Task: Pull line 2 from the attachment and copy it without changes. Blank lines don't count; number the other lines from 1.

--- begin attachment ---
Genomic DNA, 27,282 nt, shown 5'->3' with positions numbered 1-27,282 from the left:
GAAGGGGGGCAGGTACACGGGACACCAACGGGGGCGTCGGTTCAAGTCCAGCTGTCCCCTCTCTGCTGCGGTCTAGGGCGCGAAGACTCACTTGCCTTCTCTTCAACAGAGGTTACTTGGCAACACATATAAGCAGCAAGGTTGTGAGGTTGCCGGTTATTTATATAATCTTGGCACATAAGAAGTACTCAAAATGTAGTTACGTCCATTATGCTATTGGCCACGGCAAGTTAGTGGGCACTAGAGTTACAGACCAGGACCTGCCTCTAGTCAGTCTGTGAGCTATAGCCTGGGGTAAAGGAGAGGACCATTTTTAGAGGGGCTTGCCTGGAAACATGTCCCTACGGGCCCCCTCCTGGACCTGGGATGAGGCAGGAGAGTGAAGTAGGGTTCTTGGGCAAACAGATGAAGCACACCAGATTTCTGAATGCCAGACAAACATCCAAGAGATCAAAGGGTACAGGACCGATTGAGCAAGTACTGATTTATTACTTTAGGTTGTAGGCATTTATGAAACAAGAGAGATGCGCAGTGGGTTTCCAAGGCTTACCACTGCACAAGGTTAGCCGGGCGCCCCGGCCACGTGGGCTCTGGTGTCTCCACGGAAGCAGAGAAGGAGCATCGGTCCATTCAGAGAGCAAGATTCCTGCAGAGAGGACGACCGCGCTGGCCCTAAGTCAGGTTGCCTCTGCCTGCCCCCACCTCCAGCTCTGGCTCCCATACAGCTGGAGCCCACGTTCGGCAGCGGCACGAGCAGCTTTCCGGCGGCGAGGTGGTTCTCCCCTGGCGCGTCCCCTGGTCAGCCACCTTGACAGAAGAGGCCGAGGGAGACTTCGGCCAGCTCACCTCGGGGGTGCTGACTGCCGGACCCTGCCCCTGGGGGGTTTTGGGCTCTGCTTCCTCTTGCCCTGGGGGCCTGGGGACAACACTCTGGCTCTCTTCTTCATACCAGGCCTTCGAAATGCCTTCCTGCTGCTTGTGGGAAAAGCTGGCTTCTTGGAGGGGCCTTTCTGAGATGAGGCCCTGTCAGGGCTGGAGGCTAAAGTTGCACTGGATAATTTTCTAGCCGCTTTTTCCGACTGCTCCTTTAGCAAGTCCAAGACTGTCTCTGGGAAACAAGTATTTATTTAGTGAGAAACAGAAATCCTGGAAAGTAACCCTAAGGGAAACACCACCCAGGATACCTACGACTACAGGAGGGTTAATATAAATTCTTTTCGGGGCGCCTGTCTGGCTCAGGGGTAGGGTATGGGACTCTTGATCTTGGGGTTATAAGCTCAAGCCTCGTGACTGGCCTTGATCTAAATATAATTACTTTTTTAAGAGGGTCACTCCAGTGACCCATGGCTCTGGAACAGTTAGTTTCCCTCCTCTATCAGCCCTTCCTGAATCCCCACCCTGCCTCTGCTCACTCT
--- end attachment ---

GAAGGGGGGCAGGTACACGGGACACCAACGGGGGCGTCGGTTCAAGTCCAGCTGTCCCCTCTCTGCTGCGGTCTAGGGCGCGAAGACTCACTTGCCTTCTCTTCAACAGAGGTTACTTGGCAACACATATAAGCAGCAAGGTTGTGAGGTTGCCGGTTATTTATATAATCTTGGCACATAAGAAGTACTCAAAATGTAGTTACGTCCATTATGCTATTGGCCACGGCAAGTTAGTGGGCACTAGAGTTACAGACCAGGACCTGCCTCTAGTCAGTCTGTGAGCTATAGCCTGGGGTAAAGGAGAGGACCATTTTTAGAGGGGCTTGCCTGGAAACATGTCCCTACGGGCCCCCTCCTGGACCTGGGATGAGGCAGGAGAGTGAAGTAGGGTTCTTGGGCAAACAGATGAAGCACACCAGATTTCTGAATGCCAGACAAACATCCAAGAGATCAAAGGGTACAGGACCGATTGAGCAAGTACTGATTTATTACTTTAGGTTGTAGGCATTTATGAAACAAGAGAGATGCGCAGTGGGTTTCCAAGGCTTACCACTGCACAAGGTTAGCCGGGCGCCCCGGCCACGTGGGCTCTGGTGTCTCCACGGAAGCAGAGAAGGAGCATCGGTCCATTCAGAGAGCAAGATTCCTGCAGAGAGGACGACCGCGCTGGCCCTAAGTCAGGTTGCCTCTGCCTGCCCCCACCTCCAGCTCTGGCTCCCATACAGCTGGAGCCCACGTTCGGCAGCGGCACGAGCAGCTTTCCGGCGGCGAGGTGGTTCTCCCCTGGCGCGTCCCCTGGTCAGCCACCTTGACAGAAGAGGCCGAGGGAGACTTCGGCCAGCTCACCTCGGGGGTGCTGACTGCCGGACCCTGCCCCTGGGGGGTTTTGGGCTCTGCTTCCTCTTGCCCTGGGGGCCTGGGGACAACACTCTGGCTCTCTTCTTCATACCAGGCCTTCGAAATGCCTTCCTGCTGCTTGTGGGAAAAGCTGGCTTCTTGGAGGGGCCTTTCTGAGATGAGGCCCTGTCAGGGCTGGAGGCTAAAGTTGCACTGGATAATTTTCTAGCCGCTTTTTCCGACTGCTCCTTTAGCAAGTCCAAGACTGTCTCTGGGAAACAAGTATTTATTTAGTGAGAAACAGAAATCCTGGAAAGTAACCCTAAGGGAAACACCACCCAGGATACCTACGACTACAGGAGGGTTAATATAAATTCTTTTCGGGGCGCCTGTCTGGCTCAGGGGTAGGGTATGGGACTCTTGATCTTGGGGTTATAAGCTCAAGCCTCGTGACTGGCCTTGATCTAAATATAATTACTTTTTTAAGAGGGTCACTCCAGTGACCCATGGCTCTGGAACAGTTAGTTTCCCTCCTCTATCAGCCCTTCCTGAATCCCCACCCTGCCTCTGCTCACTCT